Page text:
Academic journal article International Journal of Design

Exploring Problem-Framing through Behavioural Heuristics

Academic journal article International Journal of Design

Exploring Problem-Framing through Behavioural Heuristics

Article excerpt


Design for behaviour change (Lilley, 2009; Wever, 2012) is part of what Redström (2005) calls "a progression towards the user becoming the subject of design" (p. 124), with "design as an intervention into multiple and interpenetrating technical, material and social systems" (Mazé & Redström, 2008, p. 55). Dubberly and Pangaro (2007, p. 1302) note design's growing concern with "ways of behaving", and popular guidebooks and toolkits explaining the practical applicability of a range of behavioural principles to design have become common in recent years, particularly in interaction design, service design and user experience design (e.g., Anderson, 2010, 2011; Dirksen, 2012; Lockton, Harrison, & Stanton, 2010a; Pfarr, Cervantes, Lavey, Lee, Hintzman, & Vuong, 2010; Weinschenk, 2009, 2011).

Much of this focuses on changing behaviour: the aim generally is to translate psychological principles or effects into strategies or techniques which can be applied via the design of products and services, to influence users' behaviour, often for social benefit (e.g., Tromp, Hekkert, & Verbeek, 2011; Visser, Vastenburg, & Keyson, 2011) or environmental benefit (e.g., Lockton, Cain, Harrison, Giudice, Nicholson, & Jennings, 2011; Mazé & Redström, 2008). The field overlaps substantially with the aims of persuasive technology (Fogg, 2003), and may contribute to transformation design (Sangiorgi, 2011) as design is employed to facilitate change.

As design practice becomes increasingly focused on people, modelling human behaviour is becoming an explicit aspect of designers' responsibilities (Keinonen, 2010). The different approaches taken to understanding behaviour can result in a wide spectrum of strategies, framing both problems and solutions in a variety of ways (e.g., Brand, 2004; Lidman & Renström, 2011; Lockton et al., 2010a; Tang & Bhamra, 2008; Tromp et al., 2011; Wever, van Kuijk, & Boks, 2008; Zachrisson & Boks, 2012). What is still needed is an approach to modelling which links insights from contextual research (with users themselves) to possible design strategies (Lockton, Harrison, & Stanton, 2012). This has the potential to be particularly valuable in design for behaviour change, giving designers greater understanding of users' behaviour and how to influence it.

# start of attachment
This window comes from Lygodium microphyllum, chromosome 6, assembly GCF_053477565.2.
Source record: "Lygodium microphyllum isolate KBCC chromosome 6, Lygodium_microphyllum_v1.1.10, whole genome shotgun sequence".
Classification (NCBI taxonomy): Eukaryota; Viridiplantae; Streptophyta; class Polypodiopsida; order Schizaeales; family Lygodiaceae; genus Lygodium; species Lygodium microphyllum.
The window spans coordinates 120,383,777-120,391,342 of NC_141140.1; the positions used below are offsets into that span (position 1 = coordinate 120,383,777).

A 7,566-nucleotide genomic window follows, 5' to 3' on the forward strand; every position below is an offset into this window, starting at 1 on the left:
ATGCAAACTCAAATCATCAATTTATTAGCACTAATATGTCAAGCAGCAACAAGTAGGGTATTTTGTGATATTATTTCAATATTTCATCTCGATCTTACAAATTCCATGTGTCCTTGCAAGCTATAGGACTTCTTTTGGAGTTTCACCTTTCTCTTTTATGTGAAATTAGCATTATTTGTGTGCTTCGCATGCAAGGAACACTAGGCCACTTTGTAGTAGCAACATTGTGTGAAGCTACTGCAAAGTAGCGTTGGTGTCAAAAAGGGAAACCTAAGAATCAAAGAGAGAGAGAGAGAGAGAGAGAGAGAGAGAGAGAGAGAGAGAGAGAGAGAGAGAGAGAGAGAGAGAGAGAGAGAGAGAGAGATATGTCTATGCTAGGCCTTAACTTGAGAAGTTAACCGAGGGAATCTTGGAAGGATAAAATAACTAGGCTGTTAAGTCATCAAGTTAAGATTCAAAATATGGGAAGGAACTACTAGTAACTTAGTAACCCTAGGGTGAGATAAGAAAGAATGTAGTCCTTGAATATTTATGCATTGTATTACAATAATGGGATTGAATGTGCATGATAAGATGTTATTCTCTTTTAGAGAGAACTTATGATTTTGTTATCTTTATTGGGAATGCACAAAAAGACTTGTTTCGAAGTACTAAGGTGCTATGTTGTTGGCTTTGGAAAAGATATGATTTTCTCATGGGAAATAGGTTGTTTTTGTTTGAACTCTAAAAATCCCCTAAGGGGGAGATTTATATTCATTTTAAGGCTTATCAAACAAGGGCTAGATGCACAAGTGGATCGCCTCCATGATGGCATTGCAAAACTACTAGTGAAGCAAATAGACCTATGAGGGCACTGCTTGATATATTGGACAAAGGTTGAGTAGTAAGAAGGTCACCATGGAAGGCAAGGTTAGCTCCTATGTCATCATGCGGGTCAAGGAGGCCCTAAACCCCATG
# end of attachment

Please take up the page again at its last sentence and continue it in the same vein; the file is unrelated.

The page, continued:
The research question we explored in this paper, is whether it is possible to develop an approach that links insights from user research with applicable design techniques in the context of design for behaviour change, through modelling both interaction behaviour and design techniques in terms of simple abstracted 'rules'-behavioural heuristics. The approach complements but differs from other nascent modelling approaches used within design for behaviour change and persuasive technology, drawing on ideas from human factors, behavioural economics, and decision research to explore and frame behavioural problem-solution pairs (Dorst & Cross, 2001) in-context, rather than starting with classifying design strategies.

This paper takes an exploratory approach to examine the potential of using behavioural heuristics as part of the design process in design for behaviour change: we are not claiming this to be a definitive solution to the question of how to specify relevant design techniques, but rather we are suggesting that this is an approach which may be useful to practitioners seeking to model user behaviour through insights from user research. Further, we wish to stimulate discussion in the area of design for behaviour change. We start by reviewing how models of human behaviour play an important part in design for behaviour change, and how they link to different ways of framing problem/solution spaces. We then consider the potential of investigating users' mental models, and propose behavioural heuristics as a lower-level approach to modelling in comparison to conventional mental models, which seek to model behavior in a more comprehensive way. …

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